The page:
Both Malay and Malayalam languages have distinct grammar systems that contribute to their unique linguistic characteristics. In this section, we will explore the essential aspects of grammar in both languages, focusing on morphology and syntax.
In the Malay language, words are formed using a combination of roots, affixes, and functional words. The structure of expressions in Malay encompasses the formation of words, phrases, clauses, and sentences. Some key features of Malay morphology include the use of prefixes, suffixes, infixes, and circumfixes to modify the meaning of root words.
On the other hand, the Malayalam language exhibits a rich morphological system, with a higher degree of inflection compared to Malay. Malayalam nouns, pronouns, and verbs undergo various inflections to indicate case, number, gender, tense, mood, and voice. This complexity in morphology leads to the formation of numerous word forms and a relatively more extensive vocabulary than Malay.
Malay follows a Subject-Verb-Object (SVO) word order, which is similar to the English language. The language is primarily an isolating or analytic language, meaning that grammatical relationships are often indicated through word order and particles, rather than by inflection. However, it also exhibits some agglutinative features, particularly in the formation of compound words and the use of affixes.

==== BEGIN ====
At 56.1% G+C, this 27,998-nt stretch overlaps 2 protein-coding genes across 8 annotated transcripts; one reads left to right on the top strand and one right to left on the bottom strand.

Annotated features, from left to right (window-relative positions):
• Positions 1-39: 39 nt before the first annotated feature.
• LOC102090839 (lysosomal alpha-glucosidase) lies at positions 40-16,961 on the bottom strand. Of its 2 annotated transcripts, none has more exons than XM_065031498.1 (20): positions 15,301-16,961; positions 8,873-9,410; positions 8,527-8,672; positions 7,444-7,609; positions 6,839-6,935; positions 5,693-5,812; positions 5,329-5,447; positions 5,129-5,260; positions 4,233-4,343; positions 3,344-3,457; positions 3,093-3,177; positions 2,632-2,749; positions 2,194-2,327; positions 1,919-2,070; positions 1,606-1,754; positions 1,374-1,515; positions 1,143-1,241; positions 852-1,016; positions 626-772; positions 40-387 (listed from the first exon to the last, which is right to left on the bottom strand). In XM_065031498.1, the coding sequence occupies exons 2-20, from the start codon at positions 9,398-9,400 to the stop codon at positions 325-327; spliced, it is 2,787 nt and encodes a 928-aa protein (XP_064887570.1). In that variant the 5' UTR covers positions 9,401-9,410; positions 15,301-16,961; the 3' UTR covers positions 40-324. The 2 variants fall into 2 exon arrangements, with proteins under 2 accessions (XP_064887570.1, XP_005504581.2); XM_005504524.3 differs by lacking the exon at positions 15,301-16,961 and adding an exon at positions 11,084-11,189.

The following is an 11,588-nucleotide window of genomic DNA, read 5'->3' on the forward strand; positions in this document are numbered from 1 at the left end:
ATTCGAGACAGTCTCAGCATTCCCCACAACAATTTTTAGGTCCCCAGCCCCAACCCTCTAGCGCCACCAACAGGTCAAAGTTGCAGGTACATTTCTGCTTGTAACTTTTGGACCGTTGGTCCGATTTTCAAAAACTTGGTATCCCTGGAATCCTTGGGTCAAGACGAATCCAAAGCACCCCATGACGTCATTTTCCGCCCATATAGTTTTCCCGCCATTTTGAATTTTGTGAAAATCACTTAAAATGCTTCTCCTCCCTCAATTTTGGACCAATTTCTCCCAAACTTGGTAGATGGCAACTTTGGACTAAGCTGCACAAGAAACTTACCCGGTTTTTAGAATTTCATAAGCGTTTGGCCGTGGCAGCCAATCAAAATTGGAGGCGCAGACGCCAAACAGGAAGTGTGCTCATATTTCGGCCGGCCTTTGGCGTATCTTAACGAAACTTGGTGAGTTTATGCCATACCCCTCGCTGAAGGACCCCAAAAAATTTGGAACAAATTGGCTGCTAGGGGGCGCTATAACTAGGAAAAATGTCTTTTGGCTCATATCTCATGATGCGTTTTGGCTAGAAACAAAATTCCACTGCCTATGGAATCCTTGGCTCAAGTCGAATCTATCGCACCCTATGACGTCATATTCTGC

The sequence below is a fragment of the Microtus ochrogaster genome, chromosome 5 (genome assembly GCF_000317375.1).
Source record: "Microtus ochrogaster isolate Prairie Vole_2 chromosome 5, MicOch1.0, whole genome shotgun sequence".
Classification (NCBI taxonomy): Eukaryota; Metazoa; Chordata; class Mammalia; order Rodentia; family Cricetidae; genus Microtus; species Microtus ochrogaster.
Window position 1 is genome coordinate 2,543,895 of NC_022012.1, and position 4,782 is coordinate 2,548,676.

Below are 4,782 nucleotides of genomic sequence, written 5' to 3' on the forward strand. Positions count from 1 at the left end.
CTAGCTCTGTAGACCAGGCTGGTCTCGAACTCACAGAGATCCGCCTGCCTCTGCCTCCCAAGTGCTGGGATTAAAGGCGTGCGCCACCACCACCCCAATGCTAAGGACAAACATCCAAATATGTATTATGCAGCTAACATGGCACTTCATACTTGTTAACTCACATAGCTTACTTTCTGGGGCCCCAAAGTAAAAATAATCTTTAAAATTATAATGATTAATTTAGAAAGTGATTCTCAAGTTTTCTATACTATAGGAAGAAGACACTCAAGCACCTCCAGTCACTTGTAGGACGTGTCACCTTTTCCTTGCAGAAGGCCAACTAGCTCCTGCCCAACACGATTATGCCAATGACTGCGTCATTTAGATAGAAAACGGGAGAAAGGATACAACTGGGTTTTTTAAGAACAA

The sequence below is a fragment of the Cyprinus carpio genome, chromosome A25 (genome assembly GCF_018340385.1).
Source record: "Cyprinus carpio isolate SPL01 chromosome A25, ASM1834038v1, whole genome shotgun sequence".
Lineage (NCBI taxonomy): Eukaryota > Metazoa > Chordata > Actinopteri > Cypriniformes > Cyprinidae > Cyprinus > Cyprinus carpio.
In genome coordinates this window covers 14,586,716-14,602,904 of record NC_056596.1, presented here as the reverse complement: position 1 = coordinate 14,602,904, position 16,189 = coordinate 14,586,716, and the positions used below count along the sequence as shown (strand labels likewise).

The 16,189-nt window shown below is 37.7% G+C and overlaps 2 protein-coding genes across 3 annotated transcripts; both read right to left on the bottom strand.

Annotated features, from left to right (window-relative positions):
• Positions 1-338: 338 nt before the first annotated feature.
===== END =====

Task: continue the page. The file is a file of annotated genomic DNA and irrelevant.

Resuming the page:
In contrast, Malayalam demonstrates a Subject-Object-Verb (SOV) word order, which is typical of many other Dravidian languages. It also follows a rich system of agreement between the subject and verb in person, number, and gender. Additionally, Malayalam employs postpositions, which are equivalent to prepositions in English, to convey relationships between words. This differs from Malay, which predominantly uses prepositions.
Overall, the grammar systems of Malay and Malayalam languages exhibit differences in their morphological complexity and syntactic structure, contributing to the distinct linguistic characteristics of these two languages.
The vocabulary of Malay and Malayalam languages are distinct due to their historical and cultural differences. A closer examination of loanwords and shared words provides insights into the linguistic influences on each language.
Both Malay and Malayalam languages have borrowed words from various languages due to geographical, historical, and cultural influences. However, the source of these loanwords is different for each language.